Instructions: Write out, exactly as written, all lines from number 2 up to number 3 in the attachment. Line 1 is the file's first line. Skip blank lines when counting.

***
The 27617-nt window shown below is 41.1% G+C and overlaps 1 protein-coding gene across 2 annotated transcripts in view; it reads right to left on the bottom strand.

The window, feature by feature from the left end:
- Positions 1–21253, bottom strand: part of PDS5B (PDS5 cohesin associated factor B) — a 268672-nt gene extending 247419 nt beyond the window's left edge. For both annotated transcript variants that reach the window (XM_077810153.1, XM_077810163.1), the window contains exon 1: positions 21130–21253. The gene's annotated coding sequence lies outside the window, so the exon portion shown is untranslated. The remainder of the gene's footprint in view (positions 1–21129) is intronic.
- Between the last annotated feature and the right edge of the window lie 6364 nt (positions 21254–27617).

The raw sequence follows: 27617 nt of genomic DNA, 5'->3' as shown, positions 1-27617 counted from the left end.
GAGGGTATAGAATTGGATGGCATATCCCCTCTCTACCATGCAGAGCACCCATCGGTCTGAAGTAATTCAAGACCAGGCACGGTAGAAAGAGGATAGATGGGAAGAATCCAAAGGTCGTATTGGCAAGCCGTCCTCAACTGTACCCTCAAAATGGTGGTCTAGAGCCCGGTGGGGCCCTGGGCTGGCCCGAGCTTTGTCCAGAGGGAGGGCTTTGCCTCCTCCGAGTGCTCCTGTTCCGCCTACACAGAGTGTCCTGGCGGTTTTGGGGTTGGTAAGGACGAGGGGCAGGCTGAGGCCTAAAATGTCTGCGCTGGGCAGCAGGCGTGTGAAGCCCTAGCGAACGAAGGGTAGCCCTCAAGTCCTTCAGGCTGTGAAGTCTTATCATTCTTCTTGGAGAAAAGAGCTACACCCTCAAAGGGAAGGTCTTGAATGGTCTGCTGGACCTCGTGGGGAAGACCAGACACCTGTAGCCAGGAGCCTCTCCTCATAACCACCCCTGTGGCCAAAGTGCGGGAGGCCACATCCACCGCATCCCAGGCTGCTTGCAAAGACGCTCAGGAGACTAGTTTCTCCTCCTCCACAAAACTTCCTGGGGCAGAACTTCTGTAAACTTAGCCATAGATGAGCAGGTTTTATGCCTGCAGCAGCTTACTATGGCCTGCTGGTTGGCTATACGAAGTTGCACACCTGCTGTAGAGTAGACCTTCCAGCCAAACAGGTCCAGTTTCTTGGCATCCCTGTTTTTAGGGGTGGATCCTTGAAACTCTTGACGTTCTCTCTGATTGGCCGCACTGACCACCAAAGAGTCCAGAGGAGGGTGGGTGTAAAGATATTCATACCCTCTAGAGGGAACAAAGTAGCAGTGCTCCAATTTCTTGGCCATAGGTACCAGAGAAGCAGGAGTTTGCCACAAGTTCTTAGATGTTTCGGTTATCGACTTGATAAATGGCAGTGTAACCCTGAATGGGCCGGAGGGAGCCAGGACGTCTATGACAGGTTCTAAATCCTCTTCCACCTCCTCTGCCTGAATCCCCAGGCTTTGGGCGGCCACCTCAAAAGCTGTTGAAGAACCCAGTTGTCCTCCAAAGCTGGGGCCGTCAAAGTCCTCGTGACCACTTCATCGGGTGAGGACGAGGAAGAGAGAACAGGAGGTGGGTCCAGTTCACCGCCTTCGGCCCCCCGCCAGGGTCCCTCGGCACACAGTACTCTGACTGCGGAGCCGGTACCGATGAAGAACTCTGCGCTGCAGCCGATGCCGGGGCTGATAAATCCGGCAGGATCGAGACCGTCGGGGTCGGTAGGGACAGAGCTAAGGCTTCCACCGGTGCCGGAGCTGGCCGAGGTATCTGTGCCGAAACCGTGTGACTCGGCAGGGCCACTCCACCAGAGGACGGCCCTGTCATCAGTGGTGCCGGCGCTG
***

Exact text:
The window, feature by feature from the left end:
- Positions 1–21253, bottom strand: part of PDS5B (PDS5 cohesin associated factor B) — a 268672-nt gene extending 247419 nt beyond the window's left edge. For both annotated transcript variants that reach the window (XM_077810153.1, XM_077810163.1), the window contains exon 1: positions 21130–21253. The gene's annotated coding sequence lies outside the window, so the exon portion shown is untranslated. The remainder of the gene's footprint in view (positions 1–21129) is intronic.